Are they investing in Web 2.0 sites because they're cool? Nope - because they can do contextual advertising. Which will be the next big thing; Microsoft's adCenter will allegedly detect your gender from your surfing habits and allow advertisers to deliver 'relevant' ads on the next page you visit.
But that's not quite all the answer. The VCs are investing because they all want whatever turns out to be the next Google: Google's VC had another 199 projects you've probably never heard of, and that was just in that 12 months. There's the me-too element and the 'new and shiny' bubble element. There's the fact that if you're under 21, 60+% of the content you look at online is generated by someone you know (news as entertainment rather than information again). Tim O'Reilly has been saying for a long time that the future of Web applications is metadata (Amazon ratings, flickr tags, digg 'dugs' and the rest), and that the smart companies get us to make the metadata for them.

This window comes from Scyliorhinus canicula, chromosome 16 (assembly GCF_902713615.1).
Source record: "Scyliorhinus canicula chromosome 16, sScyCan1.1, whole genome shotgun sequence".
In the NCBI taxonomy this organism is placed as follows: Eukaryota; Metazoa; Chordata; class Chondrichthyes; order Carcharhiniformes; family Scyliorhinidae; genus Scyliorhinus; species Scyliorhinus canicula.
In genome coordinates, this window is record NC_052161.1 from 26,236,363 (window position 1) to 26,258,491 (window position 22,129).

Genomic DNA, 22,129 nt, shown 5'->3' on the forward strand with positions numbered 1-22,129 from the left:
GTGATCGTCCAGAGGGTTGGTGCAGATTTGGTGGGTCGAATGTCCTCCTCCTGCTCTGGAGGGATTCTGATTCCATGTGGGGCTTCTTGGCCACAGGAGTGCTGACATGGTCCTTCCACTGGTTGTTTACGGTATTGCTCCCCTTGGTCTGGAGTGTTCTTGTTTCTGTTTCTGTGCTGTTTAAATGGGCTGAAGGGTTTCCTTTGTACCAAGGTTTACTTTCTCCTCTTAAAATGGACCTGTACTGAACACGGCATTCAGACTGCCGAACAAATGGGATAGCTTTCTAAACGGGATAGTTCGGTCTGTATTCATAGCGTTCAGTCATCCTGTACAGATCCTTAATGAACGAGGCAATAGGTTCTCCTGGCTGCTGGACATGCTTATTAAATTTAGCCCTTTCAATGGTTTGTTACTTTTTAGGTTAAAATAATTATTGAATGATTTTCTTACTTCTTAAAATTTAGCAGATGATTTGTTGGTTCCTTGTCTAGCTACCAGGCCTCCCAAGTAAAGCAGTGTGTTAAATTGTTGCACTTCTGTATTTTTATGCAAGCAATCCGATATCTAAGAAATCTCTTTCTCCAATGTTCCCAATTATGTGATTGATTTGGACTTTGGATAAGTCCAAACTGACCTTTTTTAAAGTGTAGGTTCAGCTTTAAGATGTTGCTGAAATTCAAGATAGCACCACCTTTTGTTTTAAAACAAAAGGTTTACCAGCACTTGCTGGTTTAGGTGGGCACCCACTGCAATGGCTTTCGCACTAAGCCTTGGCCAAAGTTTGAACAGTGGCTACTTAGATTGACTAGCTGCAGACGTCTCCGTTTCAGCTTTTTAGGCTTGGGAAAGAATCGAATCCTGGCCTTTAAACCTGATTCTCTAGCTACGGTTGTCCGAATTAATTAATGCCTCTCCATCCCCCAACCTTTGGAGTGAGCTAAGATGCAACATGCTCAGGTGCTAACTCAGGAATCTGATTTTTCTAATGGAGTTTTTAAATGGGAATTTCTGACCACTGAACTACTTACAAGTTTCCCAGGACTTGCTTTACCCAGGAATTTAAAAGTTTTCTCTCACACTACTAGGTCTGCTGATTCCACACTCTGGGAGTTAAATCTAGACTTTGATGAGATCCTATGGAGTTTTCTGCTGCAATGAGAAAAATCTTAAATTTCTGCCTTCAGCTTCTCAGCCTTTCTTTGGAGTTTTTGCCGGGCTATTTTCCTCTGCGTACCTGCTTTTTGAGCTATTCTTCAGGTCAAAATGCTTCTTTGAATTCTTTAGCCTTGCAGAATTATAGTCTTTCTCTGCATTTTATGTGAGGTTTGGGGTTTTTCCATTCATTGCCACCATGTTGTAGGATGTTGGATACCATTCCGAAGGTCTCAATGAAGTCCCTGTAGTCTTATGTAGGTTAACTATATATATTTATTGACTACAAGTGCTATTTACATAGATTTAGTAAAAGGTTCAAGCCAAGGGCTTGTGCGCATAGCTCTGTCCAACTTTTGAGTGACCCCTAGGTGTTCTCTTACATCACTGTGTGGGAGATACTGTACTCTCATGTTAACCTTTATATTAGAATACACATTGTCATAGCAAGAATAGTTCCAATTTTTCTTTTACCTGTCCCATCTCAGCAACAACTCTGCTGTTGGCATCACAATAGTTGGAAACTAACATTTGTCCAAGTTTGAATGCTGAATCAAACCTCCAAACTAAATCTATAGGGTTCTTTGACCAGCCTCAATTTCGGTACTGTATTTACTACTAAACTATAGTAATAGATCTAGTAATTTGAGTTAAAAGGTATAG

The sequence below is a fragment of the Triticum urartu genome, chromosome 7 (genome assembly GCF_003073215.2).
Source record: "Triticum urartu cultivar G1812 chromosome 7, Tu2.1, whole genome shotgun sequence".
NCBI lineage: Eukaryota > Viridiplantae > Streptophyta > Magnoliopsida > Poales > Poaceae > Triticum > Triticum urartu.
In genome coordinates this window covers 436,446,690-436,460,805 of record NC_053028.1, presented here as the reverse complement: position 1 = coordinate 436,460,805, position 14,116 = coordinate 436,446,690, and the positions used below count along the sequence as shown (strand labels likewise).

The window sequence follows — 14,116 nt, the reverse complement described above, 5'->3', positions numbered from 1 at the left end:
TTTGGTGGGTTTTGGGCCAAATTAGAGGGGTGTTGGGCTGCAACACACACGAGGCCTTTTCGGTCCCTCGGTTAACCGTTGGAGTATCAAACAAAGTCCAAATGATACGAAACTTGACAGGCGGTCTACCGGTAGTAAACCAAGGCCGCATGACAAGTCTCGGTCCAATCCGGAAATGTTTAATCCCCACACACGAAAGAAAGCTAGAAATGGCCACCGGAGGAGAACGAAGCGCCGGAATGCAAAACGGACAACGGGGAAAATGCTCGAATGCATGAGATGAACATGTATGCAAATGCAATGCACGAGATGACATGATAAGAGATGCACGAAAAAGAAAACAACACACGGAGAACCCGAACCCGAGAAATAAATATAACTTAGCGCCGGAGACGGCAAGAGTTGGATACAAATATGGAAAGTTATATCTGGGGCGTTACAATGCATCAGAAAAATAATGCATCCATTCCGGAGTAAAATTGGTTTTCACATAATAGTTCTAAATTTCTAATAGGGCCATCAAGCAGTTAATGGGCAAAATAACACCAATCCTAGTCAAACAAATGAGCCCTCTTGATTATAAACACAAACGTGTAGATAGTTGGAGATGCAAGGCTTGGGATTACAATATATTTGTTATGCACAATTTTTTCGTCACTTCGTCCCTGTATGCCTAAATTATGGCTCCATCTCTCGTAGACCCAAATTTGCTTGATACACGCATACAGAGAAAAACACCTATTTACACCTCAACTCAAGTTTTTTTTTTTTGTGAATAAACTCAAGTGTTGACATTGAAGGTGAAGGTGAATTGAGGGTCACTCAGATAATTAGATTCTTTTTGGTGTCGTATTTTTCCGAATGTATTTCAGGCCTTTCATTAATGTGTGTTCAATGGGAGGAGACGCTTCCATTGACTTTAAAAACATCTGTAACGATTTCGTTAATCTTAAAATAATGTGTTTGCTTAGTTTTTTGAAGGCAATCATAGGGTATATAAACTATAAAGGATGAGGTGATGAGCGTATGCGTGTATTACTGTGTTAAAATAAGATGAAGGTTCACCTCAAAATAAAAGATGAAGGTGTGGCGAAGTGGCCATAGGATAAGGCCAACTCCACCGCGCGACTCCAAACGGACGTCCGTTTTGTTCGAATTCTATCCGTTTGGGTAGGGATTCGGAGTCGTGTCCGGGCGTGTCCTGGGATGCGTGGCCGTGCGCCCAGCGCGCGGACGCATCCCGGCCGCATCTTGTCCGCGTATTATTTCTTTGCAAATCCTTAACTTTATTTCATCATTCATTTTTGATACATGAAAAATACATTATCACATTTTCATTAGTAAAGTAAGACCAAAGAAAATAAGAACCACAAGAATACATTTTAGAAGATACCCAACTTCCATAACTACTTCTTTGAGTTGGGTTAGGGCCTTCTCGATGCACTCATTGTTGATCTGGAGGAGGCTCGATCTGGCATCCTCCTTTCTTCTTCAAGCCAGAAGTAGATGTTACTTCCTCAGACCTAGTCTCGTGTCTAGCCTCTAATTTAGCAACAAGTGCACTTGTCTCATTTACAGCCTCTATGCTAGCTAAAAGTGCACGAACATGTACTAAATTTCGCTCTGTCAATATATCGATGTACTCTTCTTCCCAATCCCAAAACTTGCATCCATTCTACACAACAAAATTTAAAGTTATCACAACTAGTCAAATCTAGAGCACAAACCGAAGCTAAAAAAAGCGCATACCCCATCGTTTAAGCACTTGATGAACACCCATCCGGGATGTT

And the other side of the coin is Identity 2.0, as it seems to be called. Add together the US laws on ID theft that mean companies have to disclose how many personal details they lose in laptop thefts, stolen backup tapes and good old-fashioned hacker break-ins, the post-SarbOx emphasis on compliance and regulation and the fact that the head of compliance is more likely to be on the board than the head of IT. Not many companies want the responsibility of keeping a lot of customer data unless it's sanitised and anonymised. Technology and privacy advocates are finally going in the same direction: put the user back in control of what data they disclose to a site and tell them where what they say is going (at least in the first instance). Over the next year or so we'll start seeing more ways to log in with tools like InfoCards that give you at the very least more of an idea about who is tracking what about you.